Wednesday, June 11, 2008

The Stand-Up Comedy of Grand Theft Auto IV

Grand Theft Auto IV is the record-annihilating bestselling video game for the XBOX 360 and Playstation 3. In it, you can run over pedestrians with an ice-cream truck, throw grenades into Internet cafes, and watch stand-up comedy.

This is what this article will focus on - the stand up comedy. The least interesting of the above choices. Sure, there's been games with comedians in them, like Gallagher's Gallery, (which was neither stand-up or comedy) but I do not think there has ever been a game with stand-up comedy in it. My, the advancement of gaming technology. Revel in it. Revel.

So, let us examine the stand-up. You have comedy from the likes of Kat Williams to Ricky Gervais. Actually, just Kat Williams and Ricky Gervais. Not too many choices there, but a good range of demographic is covered, from pimp lover to comedy nerd. Perhaps in the future incarnations of the game one can see the likes of Maria Bamford and David Cross. Or more likely, charged ten dollars to download them into the game.

The stand-up comedy is performed at a comedy-club stereotype, the "Split Sides" comedy club. The outside of the club is pictured above. You can either go to the club itself in the game or occasionally catch the acts on television...also in-game.

I think this is the first video game in which which you can sit down at your television, playing a video game in which you are watching television. The mind reels.

When you are at the comedy club itself (in the game) one thing of note is that you can't actually interact with the club or the comics. You go to the club, and basically you are treated to a non-interactive cutscene rendered in the game engine.

This is a bit of a disappointment. Not that I would like to shoot Ricky Gervais or Kat Williams and hit them with a car in real life, but GTA IV is all about doing stuff in the game world you would never do in the real world, so it feels like you are getting cheated that you can't just walk in and blast a comic with a shotgun mid-act. Or blast an annoying audience member. Or set the bar on fire.

Perhaps there was an agreement with the comics that they would only appear in the game as long as you couldn't kill them. For that I say: give the comics guns. Does anyone not want to play a video game in which you can get into a gun battle with Ricky Gervais? I submit this question to you.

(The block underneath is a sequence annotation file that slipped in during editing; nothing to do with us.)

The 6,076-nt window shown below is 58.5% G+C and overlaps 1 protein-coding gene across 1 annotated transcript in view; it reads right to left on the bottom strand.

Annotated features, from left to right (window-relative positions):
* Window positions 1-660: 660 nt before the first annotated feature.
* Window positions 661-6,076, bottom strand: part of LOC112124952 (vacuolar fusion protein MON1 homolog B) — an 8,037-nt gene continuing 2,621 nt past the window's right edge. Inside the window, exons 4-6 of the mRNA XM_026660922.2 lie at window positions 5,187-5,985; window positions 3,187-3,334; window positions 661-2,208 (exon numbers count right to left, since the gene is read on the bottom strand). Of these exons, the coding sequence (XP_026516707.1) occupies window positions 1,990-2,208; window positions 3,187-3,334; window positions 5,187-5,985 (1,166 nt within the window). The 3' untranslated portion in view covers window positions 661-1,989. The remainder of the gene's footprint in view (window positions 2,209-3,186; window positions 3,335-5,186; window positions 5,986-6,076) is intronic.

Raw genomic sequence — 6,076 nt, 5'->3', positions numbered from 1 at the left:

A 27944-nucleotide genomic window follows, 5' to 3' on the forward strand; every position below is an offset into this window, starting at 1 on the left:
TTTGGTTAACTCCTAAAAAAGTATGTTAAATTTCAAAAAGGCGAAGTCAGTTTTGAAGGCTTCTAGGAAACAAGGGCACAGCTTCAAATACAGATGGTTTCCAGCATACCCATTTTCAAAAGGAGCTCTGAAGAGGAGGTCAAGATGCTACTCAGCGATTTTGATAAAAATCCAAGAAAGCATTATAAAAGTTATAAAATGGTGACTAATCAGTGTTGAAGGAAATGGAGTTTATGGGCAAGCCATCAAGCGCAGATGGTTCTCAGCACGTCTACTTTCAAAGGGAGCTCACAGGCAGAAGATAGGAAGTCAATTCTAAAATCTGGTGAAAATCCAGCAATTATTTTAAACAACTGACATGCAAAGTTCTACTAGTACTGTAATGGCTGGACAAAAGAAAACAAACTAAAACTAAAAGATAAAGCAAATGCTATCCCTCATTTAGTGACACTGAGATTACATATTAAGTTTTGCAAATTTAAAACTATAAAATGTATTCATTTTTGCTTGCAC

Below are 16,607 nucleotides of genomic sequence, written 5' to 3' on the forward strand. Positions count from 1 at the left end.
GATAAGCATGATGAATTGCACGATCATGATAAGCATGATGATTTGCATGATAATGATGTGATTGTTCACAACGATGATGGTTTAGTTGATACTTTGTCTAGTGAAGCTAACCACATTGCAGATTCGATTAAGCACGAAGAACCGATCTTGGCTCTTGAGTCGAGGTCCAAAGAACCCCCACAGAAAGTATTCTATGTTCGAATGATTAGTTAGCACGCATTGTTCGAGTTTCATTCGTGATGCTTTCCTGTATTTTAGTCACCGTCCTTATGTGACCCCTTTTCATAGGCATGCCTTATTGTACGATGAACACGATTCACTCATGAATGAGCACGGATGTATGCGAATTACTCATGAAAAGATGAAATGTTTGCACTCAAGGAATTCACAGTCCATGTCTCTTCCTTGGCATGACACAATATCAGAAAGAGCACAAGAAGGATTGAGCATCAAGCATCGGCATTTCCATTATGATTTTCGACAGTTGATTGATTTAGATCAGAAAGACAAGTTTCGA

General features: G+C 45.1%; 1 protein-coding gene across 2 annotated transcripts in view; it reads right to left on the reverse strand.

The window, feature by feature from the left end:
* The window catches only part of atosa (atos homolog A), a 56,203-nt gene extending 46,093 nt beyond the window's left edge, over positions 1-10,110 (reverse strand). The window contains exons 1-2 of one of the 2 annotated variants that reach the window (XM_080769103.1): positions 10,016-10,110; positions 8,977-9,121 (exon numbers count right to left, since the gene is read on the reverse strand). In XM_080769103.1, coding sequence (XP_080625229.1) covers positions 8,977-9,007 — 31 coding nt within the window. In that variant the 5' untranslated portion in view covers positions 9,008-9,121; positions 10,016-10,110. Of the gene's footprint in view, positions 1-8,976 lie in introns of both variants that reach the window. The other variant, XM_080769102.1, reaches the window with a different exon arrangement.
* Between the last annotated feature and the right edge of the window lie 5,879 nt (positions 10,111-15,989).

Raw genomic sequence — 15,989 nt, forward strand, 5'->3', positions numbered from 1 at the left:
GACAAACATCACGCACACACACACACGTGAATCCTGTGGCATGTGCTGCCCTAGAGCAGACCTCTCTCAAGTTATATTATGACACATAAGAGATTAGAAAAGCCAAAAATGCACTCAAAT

Okay, well, let us put hypotheticals aside and go to the presentation as is. You go to the club, the cutscene begins, and the comic comes out and does about ten minutes of stand up. Occasionally the camera cuts back to you, Nico, sitting at your table stone-faced. That part is actually amusing. The audience, being that it's essentially computer-animated canned-laughter does what canned laughter does and laughs like people have never laughed ever in recorded history.

Also, obviously a lot of work was done with motion capture to make the comedians move in a way that represents the actual comedian's movements themselves, but they still don't look quite right in the game engine. For example Kat Williams does a bit about listening to a song about "Hustling" and how that might make him move in places like, the supermarket. So he moves but it's like looking at a well-done marionette.

Ricky Gervais I have not seen do stand-up ever and after watching him do stand-up in game I still don't think I've done stand up. He's done brilliant work writing and performing in The Office and Extras, but here, just doing straight stand-up it is just weird. Especially with the LAUGHTER AND APPLAUSE coming from the NOT REALLY AN AUDIENCE in reaction to his very dry humor. For instance, he talks about how he talks about how he was incensed that a cancer patient he was doing a benefit show for was still around years later. ENORMOUS LAUGHTER. Yeah.

Kat Williams is presented as the "local" so he mentions living in the city. Since the city is a facsimile of New York, one of his bits is about living in a studio apartment and how hard it is to move around. Again, the marionette factor kicks in with a bit like this, where you are distracted by the fake Kat Williams moving around in the game engine, trying to demonstrate how small his apartment is and not actually enjoying the physical comedy. It's unfortunate that a lot of his stand-up bits are physical in this sense.

Overall, the stand-up is a nice bonus feature to an already very fun game. It's a little odd in it's implementation, but then again, it's a bonus. You can always go back to killing hookers with shotguns at any time.

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